In another interesting highlight, the study found that respondents who made the most extensive use of cloud and other outsourcing services also reported the highest expectations for increasing revenues. Those using cloud, co-location, and managed services frequently projected 5-10 percent or 10-15 percent growth in revenue over the coming 12 months, versus the 1-5 percent projected by respondents relying primarily on in-house infrastructure. The study's explanation: Companies that need to scale are more likely to make the most effective use of outsourced services.
In one additional respect, the study closely reflects CenturyLink's view of the world -- 65 percent of respondents said the service provider should own the underlying network. Such a concern troubles few users of the largest infrastructure-as-a-service provider, Amazon Web Services. The most direct private-line links to its cloud datacenters are provided through private carriers at nearby Equinix datacenters.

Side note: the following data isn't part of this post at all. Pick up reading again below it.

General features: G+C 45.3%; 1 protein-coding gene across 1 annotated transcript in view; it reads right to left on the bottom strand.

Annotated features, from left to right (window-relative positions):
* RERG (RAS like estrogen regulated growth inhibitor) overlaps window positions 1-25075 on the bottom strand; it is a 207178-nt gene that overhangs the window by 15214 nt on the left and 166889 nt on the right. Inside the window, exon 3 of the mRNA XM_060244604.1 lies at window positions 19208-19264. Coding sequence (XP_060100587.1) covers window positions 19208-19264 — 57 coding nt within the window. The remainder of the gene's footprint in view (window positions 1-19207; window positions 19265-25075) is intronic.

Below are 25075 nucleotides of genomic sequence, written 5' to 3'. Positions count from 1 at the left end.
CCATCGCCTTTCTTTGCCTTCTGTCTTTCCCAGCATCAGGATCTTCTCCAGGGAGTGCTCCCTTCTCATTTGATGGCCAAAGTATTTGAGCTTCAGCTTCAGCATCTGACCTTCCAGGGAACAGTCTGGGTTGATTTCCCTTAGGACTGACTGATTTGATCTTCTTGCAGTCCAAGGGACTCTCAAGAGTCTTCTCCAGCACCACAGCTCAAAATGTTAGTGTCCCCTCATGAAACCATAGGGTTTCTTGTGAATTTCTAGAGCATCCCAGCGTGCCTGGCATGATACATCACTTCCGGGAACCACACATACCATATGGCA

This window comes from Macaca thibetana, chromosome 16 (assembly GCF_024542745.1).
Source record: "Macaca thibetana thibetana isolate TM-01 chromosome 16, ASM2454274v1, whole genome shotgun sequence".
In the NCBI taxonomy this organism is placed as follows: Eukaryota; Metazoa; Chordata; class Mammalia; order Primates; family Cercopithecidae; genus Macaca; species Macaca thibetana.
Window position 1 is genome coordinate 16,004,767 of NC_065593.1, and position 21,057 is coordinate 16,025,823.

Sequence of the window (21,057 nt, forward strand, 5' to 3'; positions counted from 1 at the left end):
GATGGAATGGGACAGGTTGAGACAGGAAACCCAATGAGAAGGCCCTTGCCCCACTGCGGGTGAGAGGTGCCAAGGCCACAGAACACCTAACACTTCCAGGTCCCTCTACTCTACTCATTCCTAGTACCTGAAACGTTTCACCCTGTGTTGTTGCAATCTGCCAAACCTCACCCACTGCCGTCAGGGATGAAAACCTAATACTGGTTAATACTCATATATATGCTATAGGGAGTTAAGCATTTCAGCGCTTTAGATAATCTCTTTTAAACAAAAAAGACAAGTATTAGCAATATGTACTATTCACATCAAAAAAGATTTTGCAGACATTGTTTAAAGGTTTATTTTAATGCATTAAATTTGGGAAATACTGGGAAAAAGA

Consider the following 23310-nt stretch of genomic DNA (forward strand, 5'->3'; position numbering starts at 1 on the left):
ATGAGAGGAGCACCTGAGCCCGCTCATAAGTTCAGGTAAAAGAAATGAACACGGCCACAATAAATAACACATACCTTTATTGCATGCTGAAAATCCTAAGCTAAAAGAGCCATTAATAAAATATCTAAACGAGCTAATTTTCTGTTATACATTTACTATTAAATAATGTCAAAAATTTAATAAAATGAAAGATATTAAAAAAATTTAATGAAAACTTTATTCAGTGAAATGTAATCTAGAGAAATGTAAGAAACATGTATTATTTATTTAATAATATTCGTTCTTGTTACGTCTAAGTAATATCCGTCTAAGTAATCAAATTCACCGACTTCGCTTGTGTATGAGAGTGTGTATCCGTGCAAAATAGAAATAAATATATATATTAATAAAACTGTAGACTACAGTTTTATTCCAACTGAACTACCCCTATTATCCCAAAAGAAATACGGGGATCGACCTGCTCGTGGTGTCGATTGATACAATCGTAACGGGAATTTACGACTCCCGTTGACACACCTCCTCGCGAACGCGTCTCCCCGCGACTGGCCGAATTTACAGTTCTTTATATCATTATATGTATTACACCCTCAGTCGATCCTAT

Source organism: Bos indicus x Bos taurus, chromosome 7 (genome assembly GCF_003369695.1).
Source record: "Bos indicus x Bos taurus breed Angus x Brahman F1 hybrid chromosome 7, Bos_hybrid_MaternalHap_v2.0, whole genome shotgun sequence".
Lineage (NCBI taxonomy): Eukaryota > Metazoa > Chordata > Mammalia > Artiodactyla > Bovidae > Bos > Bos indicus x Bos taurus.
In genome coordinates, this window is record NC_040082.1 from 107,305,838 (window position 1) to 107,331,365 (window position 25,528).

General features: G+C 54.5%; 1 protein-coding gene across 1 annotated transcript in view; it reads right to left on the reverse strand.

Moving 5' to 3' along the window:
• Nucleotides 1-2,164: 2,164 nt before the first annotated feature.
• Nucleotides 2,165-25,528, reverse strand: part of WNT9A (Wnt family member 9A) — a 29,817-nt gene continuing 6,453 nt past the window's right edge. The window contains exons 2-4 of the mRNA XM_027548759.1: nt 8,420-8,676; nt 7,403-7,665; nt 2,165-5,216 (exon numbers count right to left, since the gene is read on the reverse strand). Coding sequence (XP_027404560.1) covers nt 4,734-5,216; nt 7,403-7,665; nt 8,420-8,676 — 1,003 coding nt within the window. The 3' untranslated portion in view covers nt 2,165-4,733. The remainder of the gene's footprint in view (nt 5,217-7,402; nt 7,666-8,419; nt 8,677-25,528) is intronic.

The crucible of cloud, big data, and distributed computing is hell on systems. Will application performance management cool down complexity -- or just add fuel to the fire? Also in the new, all-digital APM Under Fire special issue of InformationWeek: Cloud industry heavyweights discuss the pros and cons of OpenStack support for Amazon APIs. (Free registration required.)
About the Author(s)
Editor at Large, Cloud
Charles Babcock is an editor-at-large for InformationWeek and author of Management Strategies for the Cloud Revolution, a McGraw-Hill book. He is the former editor-in-chief of Digital News, former software editor of Computerworld and former technology editor of Interactive Week. He is a graduate of Syracuse University where he obtained a bachelor's degree in journalism. He joined the publication in 2003.